The word “photography” comes from Greek: “drawing with light.” An entertaining photo activity “that can keep you busy forever is painting with the light” during a long exposure, according to Matjaž Tančič, a photography artist based in China. First set the camera (a phone or tablet with an app that has manual controls works) on a tripod or flat surface in a dark room, then set the exposure time to a minute. With a flashlight, lit cell phone screen, or small lamp, he says, “you can put the light on yourself, then move, light yourself again, and keep going. You will see your clones in the photo.” Or use the light source to create glowing drawings in the air. Hamel recommends “glow sticks or sparklers (if you’re outside) and see all the fun designs they can make.” Long exposures by themselves can still be intriguing. “I think that slowing the shutter down to a few seconds and letting [kids] run around and create blur is exciting,” he adds. More importantly, especially if you’re sheltering in place, he says “it’s a way for [the kids] to get some of that pent up energy out.”
Invite kids to tell their own stories.
Older kids can convey complex and meaningful ideas with photographs through composition, multiple images, or adding words. Something as simple as cutting a rectangle out of cardboard to make a frame can be a powerful tool. Rybus says to let kids “walk around, using the cardboard hole to consider how composition can be used to include or omit information.” The young photographers learn that by choosing or not choosing to include certain things—people, shadows, movement—in the frame, the story and impact of their pictures can change.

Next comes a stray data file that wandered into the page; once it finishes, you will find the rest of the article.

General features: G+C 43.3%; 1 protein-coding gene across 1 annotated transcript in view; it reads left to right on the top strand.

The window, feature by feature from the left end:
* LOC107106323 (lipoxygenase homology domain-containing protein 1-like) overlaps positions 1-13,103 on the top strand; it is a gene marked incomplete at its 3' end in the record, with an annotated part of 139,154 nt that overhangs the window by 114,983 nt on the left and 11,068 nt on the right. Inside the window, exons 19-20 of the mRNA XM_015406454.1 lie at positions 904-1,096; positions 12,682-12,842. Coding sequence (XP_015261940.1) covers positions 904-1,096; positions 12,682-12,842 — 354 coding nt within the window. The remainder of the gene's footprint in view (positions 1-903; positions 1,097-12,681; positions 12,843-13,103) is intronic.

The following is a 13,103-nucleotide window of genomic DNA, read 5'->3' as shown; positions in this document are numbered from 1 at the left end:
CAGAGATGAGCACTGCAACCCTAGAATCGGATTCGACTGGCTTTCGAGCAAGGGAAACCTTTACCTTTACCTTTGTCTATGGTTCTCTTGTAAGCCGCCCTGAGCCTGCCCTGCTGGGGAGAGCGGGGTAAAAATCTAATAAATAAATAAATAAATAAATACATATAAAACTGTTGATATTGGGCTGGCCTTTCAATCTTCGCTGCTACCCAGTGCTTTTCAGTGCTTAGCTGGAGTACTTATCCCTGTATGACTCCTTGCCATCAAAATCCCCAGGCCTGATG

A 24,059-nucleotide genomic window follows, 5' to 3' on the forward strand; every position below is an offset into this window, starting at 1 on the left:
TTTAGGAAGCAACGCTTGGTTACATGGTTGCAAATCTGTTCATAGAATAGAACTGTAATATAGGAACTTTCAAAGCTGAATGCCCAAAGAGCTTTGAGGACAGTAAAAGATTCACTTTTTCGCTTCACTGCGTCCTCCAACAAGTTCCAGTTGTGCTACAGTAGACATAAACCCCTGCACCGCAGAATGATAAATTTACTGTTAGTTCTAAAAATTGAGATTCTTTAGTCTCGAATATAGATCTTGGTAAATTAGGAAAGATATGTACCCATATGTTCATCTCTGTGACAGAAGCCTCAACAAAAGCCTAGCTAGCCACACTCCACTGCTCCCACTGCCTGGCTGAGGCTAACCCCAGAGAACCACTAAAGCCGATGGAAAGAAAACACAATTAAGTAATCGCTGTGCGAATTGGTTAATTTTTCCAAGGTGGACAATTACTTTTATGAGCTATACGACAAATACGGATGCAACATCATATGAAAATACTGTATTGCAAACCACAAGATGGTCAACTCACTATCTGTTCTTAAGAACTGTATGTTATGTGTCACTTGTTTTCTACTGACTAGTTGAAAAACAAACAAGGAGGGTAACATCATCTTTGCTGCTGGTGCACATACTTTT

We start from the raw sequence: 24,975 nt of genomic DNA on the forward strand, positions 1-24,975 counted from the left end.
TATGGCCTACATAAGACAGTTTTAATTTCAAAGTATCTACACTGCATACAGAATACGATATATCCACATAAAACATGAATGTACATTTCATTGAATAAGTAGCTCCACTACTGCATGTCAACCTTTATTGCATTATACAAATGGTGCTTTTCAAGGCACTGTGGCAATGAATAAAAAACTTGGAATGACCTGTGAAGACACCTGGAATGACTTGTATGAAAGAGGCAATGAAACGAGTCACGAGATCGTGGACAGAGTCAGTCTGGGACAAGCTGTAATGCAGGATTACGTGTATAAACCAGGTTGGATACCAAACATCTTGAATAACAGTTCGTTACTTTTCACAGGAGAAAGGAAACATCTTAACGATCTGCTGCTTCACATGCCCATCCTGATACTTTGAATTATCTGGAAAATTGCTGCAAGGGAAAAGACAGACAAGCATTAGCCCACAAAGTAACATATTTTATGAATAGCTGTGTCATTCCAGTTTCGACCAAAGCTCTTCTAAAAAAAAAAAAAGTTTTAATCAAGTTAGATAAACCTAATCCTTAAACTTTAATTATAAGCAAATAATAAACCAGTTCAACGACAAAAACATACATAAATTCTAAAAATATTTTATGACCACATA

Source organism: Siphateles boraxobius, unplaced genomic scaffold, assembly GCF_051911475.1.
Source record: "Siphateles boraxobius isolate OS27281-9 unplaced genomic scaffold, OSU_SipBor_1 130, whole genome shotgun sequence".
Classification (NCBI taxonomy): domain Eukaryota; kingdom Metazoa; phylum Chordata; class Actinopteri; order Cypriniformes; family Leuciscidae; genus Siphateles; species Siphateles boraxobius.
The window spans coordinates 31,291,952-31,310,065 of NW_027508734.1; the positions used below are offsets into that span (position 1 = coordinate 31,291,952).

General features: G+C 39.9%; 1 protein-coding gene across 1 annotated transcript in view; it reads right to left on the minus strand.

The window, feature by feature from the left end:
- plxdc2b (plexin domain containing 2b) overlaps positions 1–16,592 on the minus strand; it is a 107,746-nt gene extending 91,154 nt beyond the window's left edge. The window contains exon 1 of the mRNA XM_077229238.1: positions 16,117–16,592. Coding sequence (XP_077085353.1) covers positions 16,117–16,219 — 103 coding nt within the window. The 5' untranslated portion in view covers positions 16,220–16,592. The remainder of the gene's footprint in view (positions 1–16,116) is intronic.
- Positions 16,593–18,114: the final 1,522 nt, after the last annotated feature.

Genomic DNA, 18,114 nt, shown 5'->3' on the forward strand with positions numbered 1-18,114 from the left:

Having them compose stories with images can be a critical exercise. One photo can add meaning to another, especially when limited by a time frame, such as a day. In the time of the pandemic, Jerusalem-based photojournalist Heidi Levine, who teaches workshops, suggests asking kids to document the poignant scenes around them, such as “their own bedrooms, maybe still images of a dress they were hoping to wear to a party, capturing images of their Zoom calls with grandparents, the daily washing of food deliveries that come into the home, and so on.”
Adding actual words can be valuable, too. “I believe that if [kids] get into the habit of writing down a paragraph or more a day to accompany their images, then that would create a really nice visual journal that could be uploaded and shared in some way between the students and remain an important historical document,” says Levine. “It could … bring the students closer together as they share a sliver of their lives with one another.”
The technical and storytelling skills kids develop in the home will be useful when travel is possible again—and on simple, local jaunts. Travel and documentary shooter Mark Edward Harris writes in his book, The Travel Photo Essay: Describing a Journey Through Images, “Your own hometown will undoubtedly have some hidden and not so hidden treasures that could yield great travel photo essays. After all, where you live represents a travel destination to someone else. You don’t always have to get on a plane or train or even in a car to generate a dynamic photo essay.“
Remember that it doesn’t matter whether kids have the eye or technical prowess of Cartier Bresson or Annie Leibovitz. It’s about process and experimentation and expression—“invit[ing] them to capture the way they see the world,” Sullivan says. The results are not as important as how it makes kids feel. “When you’re getting into it,” Hamel says, “there’s no such thing as a bad photo. It’s all about having fun.”